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Android will replace iOS as the most important platform to developers, says Ovum

Android has replaced Apple’s iOS in terms of importance to developers in the Asia-Pacific region in the last 12 months, according to Ovum. However, it is clear that iOS and Android form the core of developer support and that although these two platforms may vie for ultimate supremacy almost all developers support both platforms.

In its second annual developer survey, the independent technology analysts reveal that while iOS and Android form the core of developer support, there is significant drive behind Blackberry OS and an increasing interest from developers in Microsoft’s Windows phone.

Adam Leach, devices & platforms practice leader at Ovum and author of the research commented: “The growing momentum behind Windows Phone indicates that Microsoft has managed to convince developers that its platform is worthy of investment. However, its main challenge now is to persuade consumers.”

In this year survey, the trends mirror closely changes in the wider smartphone market. Developers have been quick to respond to the exit of once-important smartphone platforms such as Windows Mobile, Symbian and WebOS and have embraced opportunities that have arisen through emerging platforms.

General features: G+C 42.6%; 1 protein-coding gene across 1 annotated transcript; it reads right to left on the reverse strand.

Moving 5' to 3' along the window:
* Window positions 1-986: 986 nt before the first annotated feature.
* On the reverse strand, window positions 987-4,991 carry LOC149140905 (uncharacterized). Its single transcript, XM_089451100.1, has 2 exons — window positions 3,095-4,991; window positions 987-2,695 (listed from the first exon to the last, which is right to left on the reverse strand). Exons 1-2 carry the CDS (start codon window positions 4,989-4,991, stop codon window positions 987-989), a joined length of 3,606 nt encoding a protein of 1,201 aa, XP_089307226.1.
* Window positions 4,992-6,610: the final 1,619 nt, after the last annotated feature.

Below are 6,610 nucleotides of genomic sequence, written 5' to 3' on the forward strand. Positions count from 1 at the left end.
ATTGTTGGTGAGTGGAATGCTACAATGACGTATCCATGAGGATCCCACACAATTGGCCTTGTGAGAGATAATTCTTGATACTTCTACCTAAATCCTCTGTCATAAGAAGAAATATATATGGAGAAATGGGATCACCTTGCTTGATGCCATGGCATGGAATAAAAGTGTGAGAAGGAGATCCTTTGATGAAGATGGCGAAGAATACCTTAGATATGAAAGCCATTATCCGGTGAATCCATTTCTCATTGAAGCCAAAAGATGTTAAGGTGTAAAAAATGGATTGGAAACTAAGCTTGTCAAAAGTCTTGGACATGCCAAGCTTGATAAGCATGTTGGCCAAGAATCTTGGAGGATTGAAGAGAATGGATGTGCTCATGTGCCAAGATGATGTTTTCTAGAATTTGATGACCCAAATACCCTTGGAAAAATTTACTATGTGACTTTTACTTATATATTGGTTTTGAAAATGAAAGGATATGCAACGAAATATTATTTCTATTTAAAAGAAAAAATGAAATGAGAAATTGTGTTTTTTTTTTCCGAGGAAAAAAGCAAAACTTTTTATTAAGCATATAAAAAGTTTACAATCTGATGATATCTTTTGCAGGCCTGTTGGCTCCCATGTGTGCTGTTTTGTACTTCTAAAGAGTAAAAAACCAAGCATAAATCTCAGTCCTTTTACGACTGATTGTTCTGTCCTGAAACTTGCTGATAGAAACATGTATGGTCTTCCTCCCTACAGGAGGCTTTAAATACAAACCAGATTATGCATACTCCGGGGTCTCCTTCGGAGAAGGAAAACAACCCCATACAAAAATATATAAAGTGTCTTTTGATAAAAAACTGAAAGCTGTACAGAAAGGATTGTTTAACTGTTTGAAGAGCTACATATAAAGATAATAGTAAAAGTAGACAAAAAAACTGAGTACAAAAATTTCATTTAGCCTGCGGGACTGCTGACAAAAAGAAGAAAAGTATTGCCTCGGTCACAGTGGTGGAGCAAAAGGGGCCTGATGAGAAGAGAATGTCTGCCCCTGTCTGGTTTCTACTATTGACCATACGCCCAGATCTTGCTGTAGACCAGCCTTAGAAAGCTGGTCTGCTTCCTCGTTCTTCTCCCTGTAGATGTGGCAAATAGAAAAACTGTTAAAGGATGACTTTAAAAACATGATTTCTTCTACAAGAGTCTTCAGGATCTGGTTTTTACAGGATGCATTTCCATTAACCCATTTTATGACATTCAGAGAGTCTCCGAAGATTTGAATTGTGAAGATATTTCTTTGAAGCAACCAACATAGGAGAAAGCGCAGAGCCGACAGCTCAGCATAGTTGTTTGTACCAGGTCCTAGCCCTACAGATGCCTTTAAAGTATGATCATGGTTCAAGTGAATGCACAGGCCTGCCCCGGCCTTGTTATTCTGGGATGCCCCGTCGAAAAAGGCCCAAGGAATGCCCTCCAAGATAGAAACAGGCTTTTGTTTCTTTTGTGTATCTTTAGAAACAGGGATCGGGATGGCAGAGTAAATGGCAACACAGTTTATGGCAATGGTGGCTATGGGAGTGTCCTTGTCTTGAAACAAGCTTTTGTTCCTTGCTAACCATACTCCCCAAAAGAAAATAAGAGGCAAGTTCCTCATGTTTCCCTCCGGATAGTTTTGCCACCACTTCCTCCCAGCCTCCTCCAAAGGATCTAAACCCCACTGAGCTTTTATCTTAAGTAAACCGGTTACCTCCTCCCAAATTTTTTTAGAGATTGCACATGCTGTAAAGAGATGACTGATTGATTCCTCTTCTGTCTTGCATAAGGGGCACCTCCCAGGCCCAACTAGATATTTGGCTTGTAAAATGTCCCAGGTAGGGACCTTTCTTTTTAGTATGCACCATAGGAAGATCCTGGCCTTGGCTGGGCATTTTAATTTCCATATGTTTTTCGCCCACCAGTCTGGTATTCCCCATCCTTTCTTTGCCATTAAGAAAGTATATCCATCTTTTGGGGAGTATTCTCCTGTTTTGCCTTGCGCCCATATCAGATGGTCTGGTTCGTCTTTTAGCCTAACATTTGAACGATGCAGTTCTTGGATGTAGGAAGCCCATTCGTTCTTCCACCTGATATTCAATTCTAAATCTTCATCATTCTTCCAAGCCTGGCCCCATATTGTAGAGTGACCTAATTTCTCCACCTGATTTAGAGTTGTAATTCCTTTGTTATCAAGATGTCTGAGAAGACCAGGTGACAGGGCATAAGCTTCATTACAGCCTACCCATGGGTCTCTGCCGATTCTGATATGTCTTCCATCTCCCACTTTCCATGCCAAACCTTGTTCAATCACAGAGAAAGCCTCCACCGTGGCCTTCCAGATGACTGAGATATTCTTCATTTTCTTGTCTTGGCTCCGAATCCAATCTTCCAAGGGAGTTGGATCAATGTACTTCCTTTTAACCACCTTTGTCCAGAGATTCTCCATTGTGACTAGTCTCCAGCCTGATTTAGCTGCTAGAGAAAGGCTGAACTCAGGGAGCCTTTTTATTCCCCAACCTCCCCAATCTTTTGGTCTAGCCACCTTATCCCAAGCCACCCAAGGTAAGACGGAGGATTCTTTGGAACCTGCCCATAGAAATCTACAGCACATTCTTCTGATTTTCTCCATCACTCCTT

The research also shows a move away from traditional cross-platform mobile application development approaches (e.g. Java, Flash, WAP). Instead, developers are focussing their efforts towards web-based standards (e.g. HTML5), which seem to be the preferred approach to building cross-platform applications.

Yet, despite the increasing use of cross-platform programming approaches, most developers are still using vendor-specific distribution channels such as Android Market to deploy applications, as this is seen as the best way to reach the largest possible audience for their applications.

Leach said: “A smartphone platform’s success is dictated not only by the pull of consumers and the push of both handset vendors and mobile operators but also a healthy economy of applications delivered by third-party developers. Therefore, it is important for all players in the smartphone ecosystem to understand the choices developers are making today and the downstream impact of those choices.”

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